I went to visit a Forrest school. Child care and education in Finland is like nothing I’ve seen before, but aligns with my educational philosophy in every way. Moi, which means “Hi” in Finnish, made me feel pretty awesome everywhere I went in Finland, especially when I visited schools. I learned two Finnish words the entire trip, which was awesome. The other word I learned was “Kiitos” which means “thank you”.
Visiting the early childhood program was a breath of fresh air, the program director was very calm, professional and down to earth. They were very open with us and very welcoming. They treated the children with respect, but gave them the freedom they needed to learn and grow. Everything at the school was natural, made of wood and made you feel connected to nature even when you were indoors. The school which was located in Helsinki, was not in the center of Helsinki or downtown. It was located near a dairy farm, and the kids go by large fields daily as they go for walks in the woods, down beautiful trails, which are used by the public. I know, I know, that’s not how we would do things here, the children in the U.S. must be monitored and protected at all times, right! I believe the freedom they provide the children with will benefit them in the long run. The children climbed trees and played alone without teacher supervision. The amazing thing was the day they have visitors, a child falls out of a tree. My theory is, they are able to play safely in their own element without adult interruptions or distractions. When the children feel they are trusted to play alone, they are better off.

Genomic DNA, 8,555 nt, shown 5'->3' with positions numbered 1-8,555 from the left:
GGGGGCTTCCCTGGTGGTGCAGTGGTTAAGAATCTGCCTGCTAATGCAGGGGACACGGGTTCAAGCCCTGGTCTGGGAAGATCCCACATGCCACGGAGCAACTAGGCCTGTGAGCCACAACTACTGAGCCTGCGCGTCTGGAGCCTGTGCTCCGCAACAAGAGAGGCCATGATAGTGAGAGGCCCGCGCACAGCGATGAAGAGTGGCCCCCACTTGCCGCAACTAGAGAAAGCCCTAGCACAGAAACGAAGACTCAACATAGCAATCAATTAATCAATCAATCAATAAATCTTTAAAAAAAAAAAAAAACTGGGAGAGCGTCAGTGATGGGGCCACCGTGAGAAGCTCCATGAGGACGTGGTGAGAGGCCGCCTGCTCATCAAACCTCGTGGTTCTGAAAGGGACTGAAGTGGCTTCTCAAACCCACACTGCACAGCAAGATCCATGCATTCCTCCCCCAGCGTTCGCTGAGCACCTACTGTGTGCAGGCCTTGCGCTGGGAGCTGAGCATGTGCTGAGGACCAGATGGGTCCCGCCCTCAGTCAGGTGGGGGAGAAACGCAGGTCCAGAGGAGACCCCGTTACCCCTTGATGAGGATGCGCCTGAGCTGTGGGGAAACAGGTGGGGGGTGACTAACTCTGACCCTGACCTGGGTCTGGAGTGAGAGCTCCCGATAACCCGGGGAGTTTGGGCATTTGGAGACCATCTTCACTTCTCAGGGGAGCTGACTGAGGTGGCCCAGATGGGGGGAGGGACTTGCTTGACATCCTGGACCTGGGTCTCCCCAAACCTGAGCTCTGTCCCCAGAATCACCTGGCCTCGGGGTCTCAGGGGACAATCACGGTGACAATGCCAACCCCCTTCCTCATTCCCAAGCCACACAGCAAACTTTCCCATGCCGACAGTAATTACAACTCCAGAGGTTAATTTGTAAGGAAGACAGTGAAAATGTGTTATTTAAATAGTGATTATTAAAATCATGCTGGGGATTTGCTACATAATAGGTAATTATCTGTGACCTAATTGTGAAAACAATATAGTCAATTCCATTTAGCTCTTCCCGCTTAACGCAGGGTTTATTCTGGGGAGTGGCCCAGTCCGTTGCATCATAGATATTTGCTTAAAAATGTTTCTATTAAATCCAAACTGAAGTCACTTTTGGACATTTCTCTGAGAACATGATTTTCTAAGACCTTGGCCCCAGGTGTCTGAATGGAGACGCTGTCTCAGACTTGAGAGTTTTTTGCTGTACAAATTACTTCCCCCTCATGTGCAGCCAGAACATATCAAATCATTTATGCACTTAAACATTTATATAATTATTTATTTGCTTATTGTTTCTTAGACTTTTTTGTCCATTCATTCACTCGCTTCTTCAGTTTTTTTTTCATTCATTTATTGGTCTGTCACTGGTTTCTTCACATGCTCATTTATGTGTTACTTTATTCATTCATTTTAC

We visited another school which was located in Espoo, this is a suburb outside of Helsinki. The school was an elementary school, with children from preschool/kindergarten age group to 12 years old or so. The theme of trusting the children became apparent again when we were told by the principal that the children would be giving us our tour. The school was certainly built for the children, and centered around their interests and needs, not in a superficial, where doing this for the children way, but in a way that is really geared toward the children’s own ideas. The gym had a rock climbing wall, which I thought would have come in handy for me when I was in school. The children were well spoken, but a little shy. They all spoke English as we were told this is a major part of their curriculum. I liked the fact that the children got 15 minute breaks after each class, which also gave the teacher the opportunity to have a break. Although they used this first break to speak with us, we had lots of questions and they had lots of coffee to offer us. The tour of each classroom was awesome, but the cafeteria lunch was even better, the children eat well and eat healthy. The food resembled nothing like American cafeteria food, they provided nutritious options that included berries, veggies and most importantly water. I made a conscious decision after that to give my children “home-lunch” for the coming school year, monitoring what they eat a lot closer. We also made a visit to the Board of Education and learned a lot more about the Finnish education system and their long term goals that factor in maternity leave, higher education and technical school. As many know Finland has one of the most successful and unorthodox education systems in the world, I hope they continue to put children and education first.
I’ve added some links below to the Finnish Board of Education website.